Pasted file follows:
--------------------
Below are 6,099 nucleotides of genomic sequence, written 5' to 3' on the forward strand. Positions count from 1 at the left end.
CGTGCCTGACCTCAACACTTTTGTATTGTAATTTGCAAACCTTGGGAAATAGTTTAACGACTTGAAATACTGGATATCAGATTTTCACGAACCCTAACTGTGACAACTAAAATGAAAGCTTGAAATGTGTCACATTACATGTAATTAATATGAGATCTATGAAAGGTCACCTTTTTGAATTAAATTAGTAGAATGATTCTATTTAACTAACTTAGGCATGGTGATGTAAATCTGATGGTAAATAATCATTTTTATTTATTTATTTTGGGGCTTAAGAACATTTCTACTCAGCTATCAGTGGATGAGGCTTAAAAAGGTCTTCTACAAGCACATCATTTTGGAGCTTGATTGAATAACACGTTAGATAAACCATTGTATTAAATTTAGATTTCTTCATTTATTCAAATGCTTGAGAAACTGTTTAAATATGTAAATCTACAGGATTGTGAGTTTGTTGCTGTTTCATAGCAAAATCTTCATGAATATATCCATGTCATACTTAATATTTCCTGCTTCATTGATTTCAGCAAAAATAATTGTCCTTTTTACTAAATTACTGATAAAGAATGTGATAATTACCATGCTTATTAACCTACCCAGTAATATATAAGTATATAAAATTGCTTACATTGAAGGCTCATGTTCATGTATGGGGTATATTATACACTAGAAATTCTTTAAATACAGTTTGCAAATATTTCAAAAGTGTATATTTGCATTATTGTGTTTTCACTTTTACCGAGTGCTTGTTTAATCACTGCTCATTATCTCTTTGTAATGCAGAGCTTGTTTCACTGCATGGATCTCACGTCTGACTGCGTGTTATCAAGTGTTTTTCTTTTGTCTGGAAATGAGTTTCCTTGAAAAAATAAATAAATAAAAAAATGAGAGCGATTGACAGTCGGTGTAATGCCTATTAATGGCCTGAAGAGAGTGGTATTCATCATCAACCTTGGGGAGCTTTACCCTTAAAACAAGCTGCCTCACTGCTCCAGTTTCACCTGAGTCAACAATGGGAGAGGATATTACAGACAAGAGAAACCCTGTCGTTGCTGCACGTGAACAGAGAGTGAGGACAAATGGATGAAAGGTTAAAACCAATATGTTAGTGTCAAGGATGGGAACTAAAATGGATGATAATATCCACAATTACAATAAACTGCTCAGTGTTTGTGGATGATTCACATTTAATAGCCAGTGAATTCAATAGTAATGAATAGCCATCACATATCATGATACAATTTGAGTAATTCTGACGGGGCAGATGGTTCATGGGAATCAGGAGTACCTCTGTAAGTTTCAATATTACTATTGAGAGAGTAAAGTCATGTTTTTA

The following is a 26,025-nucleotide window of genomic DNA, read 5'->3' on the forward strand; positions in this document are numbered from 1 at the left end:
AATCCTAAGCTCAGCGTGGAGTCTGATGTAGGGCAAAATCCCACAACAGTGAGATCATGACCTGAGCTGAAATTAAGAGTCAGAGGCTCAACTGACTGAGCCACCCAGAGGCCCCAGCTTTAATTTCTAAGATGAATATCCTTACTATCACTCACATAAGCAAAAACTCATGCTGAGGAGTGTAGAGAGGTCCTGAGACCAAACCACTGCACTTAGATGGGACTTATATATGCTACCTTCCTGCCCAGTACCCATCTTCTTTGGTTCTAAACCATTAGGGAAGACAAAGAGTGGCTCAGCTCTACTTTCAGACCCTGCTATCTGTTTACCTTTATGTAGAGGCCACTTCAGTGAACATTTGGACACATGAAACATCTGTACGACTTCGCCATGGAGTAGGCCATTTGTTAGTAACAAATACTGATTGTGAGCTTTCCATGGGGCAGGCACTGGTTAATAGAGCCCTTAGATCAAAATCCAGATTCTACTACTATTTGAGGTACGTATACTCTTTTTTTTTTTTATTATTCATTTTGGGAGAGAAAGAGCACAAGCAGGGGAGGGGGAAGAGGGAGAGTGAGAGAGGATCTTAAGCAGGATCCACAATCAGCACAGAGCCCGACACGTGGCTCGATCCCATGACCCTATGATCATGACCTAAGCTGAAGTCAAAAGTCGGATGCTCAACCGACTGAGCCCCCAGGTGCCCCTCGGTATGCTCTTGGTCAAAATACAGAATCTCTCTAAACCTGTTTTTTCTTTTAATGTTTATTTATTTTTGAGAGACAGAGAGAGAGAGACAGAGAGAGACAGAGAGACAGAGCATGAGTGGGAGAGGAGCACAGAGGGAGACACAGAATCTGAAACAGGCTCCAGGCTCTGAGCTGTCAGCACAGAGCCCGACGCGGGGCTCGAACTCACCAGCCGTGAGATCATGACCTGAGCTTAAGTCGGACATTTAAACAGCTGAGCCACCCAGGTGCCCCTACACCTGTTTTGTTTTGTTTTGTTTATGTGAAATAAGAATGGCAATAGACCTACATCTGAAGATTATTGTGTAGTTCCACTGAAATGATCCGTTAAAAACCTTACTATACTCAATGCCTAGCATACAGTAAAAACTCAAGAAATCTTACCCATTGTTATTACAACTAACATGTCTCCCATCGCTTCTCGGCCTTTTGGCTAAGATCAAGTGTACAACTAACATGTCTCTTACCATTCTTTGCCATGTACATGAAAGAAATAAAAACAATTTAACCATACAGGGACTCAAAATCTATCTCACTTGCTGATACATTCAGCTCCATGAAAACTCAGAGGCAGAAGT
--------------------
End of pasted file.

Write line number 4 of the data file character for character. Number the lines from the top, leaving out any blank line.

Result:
AATCCTAAGCTCAGCGTGGAGTCTGATGTAGGGCAAAATCCCACAACAGTGAGATCATGACCTGAGCTGAAATTAAGAGTCAGAGGCTCAACTGACTGAGCCACCCAGAGGCCCCAGCTTTAATTTCTAAGATGAATATCCTTACTATCACTCACATAAGCAAAAACTCATGCTGAGGAGTGTAGAGAGGTCCTGAGACCAAACCACTGCACTTAGATGGGACTTATATATGCTACCTTCCTGCCCAGTACCCATCTTCTTTGGTTCTAAACCATTAGGGAAGACAAAGAGTGGCTCAGCTCTACTTTCAGACCCTGCTATCTGTTTACCTTTATGTAGAGGCCACTTCAGTGAACATTTGGACACATGAAACATCTGTACGACTTCGCCATGGAGTAGGCCATTTGTTAGTAACAAATACTGATTGTGAGCTTTCCATGGGGCAGGCACTGGTTAATAGAGCCCTTAGATCAAAATCCAGATTCTACTACTATTTGAGGTACGTATACTCTTTTTTTTTTTTATTATTCATTTTGGGAGAGAAAGAGCACAAGCAGGGGAGGGGGAAGAGGGAGAGTGAGAGAGGATCTTAAGCAGGATCCACAATCAGCACAGAGCCCGACACGTGGCTCGATCCCATGACCCTATGATCATGACCTAAGCTGAAGTCAAAAGTCGGATGCTCAACCGACTGAGCCCCCAGGTGCCCCTCGGTATGCTCTTGGTCAAAATACAGAATCTCTCTAAACCTGTTTTTTCTTTTAATGTTTATTTATTTTTGAGAGACAGAGAGAGAGAGACAGAGAGAGACAGAGAGACAGAGCATGAGTGGGAGAGGAGCACAGAGGGAGACACAGAATCTGAAACAGGCTCCAGGCTCTGAGCTGTCAGCACAGAGCCCGACGCGGGGCTCGAACTCACCAGCCGTGAGATCATGACCTGAGCTTAAGTCGGACATTTAAACAGCTGAGCCACCCAGGTGCCCCTACACCTGTTTTGTTTTGTTTTGTTTATGTGAAATAAGAATGGCAATAGACCTACATCTGAAGATTATTGTGTAGTTCCACTGAAATGATCCGTTAAAAACCTTACTATACTCAATGCCTAGCATACAGTAAAAACTCAAGAAATCTTACCCATTGTTATTACAACTAACATGTCTCCCATCGCTTCTCGGCCTTTTGGCTAAGATCAAGTGTACAACTAACATGTCTCTTACCATTCTTTGCCATGTACATGAAAGAAATAAAAACAATTTAACCATACAGGGACTCAAAATCTATCTCACTTGCTGATACATTCAGCTCCATGAAAACTCAGAGGCAGAAGT